Who: Which? the Competition and Markets Authority (the “CMA”) and the UK supermarket industry
When: 21 April 2015 – with a response due from the CMA by mid to late July 2015
Law stated as at: 14 May 2015
On 21 April 2014, the CMA announced it had received a super-complaint from Which? concerning alleged misleading and unclear (or as they refer to it “opaque”) pricing practices in the groceries sector. You can read the super-complaint here.
A “super-complaint” is a complaint which may be made by a consumer body, which is designated under section 11 of the Enterprise Act 2002 to make a complaint to the CMA explaining how any feature or combination of features of a market in the UK for goods or services may be significantly harming the interests of consumers.
Super-complaints are rarely used, reportedly just 14 times since their introduction over 10 years ago. The most famous instance to date was the super-complaint made by Citizens Advice in 2005 in respect of PPI mis-selling.
The CMA has 90 days to respond to the super-complaint, and in that response must state what, if any, action it proposes to take.
Why this matters:
Which? alleges that over the past seven years supermarkets have promoted a range of misleading and confusing pricing tactics – such as multi-buy offers that are less cost-effective than purchases of individual products, shrinking product size but same price and offers exaggerating discounts. Which? claims that the impact on consumers is that they are under the impression they are getting a bargain when actually, that bargain does not exist. In short, manipulating consumer spending by misleading people into choosing supposedly promoted products. Which? thinks that this means that consumers could be “collectively losing out to the tune of hundreds of millions of pounds”.
The particular pricing practices that Which? has identified and wants the CMA to investigate are:
- confusing and misleading special offers that make extensive use of price framing, including reference pricing, volume offers and free offers;
- a lack of easily comparable prices due to the way unit pricing is undertaken; and
- shrinking pack sizes without any corresponding price reduction.
These actions, if they do exist, would likely breach the Consumer Protection from Unfair Trading Regulations 2008 (the “Regulations”). These are the Regulations which prevent traders from using unfair commercial practices which stop consumers from making free and properly informed decisions when purchasing consumer products – a commercial practice is misleading if “it or its overall presentation in any way deceives or is likely to deceive the average consumer”. A breach of the Regulations can be very serious, leading to potentially significant financial penalties for guilty parties. In addition, any finding of fault under the Regulations, whilst it does not automatically give rise to a private cause of action for a consumer, could nevertheless pave the way for follow-on damages claims.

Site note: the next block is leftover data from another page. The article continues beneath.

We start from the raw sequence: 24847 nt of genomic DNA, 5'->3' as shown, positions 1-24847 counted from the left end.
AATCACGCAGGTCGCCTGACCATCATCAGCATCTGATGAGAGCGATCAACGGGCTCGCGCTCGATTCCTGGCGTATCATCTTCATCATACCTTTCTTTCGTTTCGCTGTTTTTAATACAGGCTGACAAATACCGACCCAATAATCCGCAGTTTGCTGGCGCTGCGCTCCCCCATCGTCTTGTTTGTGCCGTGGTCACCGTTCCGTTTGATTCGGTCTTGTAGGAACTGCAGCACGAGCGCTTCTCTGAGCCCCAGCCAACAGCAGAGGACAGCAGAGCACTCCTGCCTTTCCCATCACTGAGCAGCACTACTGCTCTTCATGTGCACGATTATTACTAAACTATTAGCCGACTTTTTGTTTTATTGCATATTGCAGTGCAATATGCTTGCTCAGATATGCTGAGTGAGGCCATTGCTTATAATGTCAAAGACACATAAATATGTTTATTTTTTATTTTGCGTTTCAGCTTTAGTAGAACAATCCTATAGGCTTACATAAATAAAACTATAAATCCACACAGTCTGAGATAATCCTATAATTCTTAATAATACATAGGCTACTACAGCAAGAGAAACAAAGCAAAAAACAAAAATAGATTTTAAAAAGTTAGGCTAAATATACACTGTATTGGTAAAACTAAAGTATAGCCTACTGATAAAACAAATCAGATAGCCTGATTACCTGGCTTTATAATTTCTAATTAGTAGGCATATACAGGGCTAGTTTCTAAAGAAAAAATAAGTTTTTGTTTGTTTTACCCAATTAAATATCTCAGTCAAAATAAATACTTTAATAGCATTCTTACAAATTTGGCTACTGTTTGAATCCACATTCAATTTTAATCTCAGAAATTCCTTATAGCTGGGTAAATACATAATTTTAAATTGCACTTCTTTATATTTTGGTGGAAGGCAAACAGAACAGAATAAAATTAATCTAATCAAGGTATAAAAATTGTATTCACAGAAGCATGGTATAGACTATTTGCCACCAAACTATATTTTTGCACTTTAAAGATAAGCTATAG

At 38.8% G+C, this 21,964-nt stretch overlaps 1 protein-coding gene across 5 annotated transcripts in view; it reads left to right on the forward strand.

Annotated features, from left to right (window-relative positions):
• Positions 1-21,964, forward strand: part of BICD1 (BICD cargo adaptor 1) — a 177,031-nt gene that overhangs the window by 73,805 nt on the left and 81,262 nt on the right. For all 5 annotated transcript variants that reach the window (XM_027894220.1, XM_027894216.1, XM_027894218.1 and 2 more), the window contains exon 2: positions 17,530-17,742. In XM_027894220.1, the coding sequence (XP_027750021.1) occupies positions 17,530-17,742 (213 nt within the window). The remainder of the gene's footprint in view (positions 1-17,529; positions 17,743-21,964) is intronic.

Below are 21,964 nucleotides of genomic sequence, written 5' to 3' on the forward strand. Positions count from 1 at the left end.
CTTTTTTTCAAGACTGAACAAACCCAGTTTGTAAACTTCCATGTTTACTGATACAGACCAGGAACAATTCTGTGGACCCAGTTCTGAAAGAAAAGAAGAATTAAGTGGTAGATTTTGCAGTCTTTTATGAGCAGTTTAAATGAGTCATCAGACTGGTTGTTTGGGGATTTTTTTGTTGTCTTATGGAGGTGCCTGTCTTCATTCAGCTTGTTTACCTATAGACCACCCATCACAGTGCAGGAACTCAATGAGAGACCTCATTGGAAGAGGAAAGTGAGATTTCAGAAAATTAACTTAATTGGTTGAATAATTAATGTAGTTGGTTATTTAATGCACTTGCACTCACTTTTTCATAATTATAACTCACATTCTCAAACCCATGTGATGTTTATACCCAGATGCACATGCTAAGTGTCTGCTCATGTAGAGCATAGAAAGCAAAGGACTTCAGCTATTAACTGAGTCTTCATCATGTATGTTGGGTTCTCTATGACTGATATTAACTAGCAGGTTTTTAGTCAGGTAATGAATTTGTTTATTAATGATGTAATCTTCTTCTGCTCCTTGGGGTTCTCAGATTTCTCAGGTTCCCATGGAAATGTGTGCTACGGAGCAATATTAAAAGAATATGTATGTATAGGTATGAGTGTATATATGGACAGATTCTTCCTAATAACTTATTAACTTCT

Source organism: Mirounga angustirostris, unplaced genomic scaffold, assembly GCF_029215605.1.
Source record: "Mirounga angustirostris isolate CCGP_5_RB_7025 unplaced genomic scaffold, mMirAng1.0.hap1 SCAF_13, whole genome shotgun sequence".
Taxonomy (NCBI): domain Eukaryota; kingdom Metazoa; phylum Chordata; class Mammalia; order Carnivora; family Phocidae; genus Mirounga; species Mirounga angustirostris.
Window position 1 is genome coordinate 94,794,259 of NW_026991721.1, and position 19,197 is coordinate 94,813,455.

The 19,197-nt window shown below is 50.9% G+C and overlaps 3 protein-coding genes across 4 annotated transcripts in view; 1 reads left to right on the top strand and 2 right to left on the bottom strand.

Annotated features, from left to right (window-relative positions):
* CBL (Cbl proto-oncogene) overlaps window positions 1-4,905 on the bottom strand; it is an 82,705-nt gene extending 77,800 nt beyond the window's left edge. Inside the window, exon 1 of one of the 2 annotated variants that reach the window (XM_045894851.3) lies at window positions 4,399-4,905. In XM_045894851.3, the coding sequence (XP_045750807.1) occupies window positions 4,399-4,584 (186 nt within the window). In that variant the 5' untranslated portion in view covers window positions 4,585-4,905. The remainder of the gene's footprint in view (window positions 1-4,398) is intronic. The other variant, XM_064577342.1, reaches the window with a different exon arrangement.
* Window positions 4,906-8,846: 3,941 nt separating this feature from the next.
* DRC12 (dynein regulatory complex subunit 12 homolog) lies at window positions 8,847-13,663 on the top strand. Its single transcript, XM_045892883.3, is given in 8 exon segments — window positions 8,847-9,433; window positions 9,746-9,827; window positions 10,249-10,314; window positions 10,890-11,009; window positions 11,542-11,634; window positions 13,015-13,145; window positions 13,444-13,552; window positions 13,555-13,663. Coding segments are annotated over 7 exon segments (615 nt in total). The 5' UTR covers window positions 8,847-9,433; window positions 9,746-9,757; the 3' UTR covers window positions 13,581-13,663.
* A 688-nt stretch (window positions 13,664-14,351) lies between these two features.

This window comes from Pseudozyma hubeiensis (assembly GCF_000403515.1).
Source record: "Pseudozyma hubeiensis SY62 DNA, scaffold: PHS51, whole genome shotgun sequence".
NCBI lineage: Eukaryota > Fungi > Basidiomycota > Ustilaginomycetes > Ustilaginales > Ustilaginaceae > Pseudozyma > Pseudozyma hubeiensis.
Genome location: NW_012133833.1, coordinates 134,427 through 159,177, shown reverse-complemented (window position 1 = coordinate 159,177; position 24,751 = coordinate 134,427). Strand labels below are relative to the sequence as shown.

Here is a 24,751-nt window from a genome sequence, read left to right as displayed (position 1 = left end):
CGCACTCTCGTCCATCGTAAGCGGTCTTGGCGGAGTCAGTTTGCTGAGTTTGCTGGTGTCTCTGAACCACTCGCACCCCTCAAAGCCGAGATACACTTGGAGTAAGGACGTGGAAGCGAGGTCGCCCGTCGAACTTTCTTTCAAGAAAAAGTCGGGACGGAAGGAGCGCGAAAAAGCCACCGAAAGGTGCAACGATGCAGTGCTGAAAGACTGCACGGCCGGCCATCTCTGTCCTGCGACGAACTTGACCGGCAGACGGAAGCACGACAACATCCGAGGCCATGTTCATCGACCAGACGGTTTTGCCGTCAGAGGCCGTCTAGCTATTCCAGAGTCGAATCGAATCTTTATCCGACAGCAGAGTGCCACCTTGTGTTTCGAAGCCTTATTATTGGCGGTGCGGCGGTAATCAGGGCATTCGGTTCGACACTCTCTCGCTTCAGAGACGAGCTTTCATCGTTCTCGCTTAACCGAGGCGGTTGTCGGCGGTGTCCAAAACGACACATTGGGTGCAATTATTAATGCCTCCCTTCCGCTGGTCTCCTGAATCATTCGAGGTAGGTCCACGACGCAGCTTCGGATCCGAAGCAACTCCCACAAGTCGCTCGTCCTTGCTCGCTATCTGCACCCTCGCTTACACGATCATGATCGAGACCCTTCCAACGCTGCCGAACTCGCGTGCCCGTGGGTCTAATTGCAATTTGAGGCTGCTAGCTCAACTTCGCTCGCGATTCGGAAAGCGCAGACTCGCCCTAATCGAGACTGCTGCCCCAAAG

The CMA now has 90 days to publish a response stating whether or not it will take action, and if it does decide to act, what that action will be. The CMA will be taking evidence from interested third parties.
In terms of the possible action the CMA could take, they could decide to take no action, or simply issue revised guidance for supermarkets to comply with. Alternatively, they could take more serious steps such as instigating a market study or a full market investigation or even take competition or consumer enforcement action against individual companies.
Although this comes at a very busy time for the CMA’s consumer protection team, they are currently handling a large market study into online reviews and endorsements, we still anticipate the CMA will take some form of action. At the very least we anticipate a market study will take place. Investigations into breaches of the Regulations which concern pricing practices and consumer detriment have been a hot topic for the CMA and their predecessor the OFT – in particular the OFT’s investigation into misleading reference pricing by furniture and carpet businesses which concluded last year. In addition, cases like the Tesco “half price” strawberries claim flag that courts are keen to take action where consumer harm is established.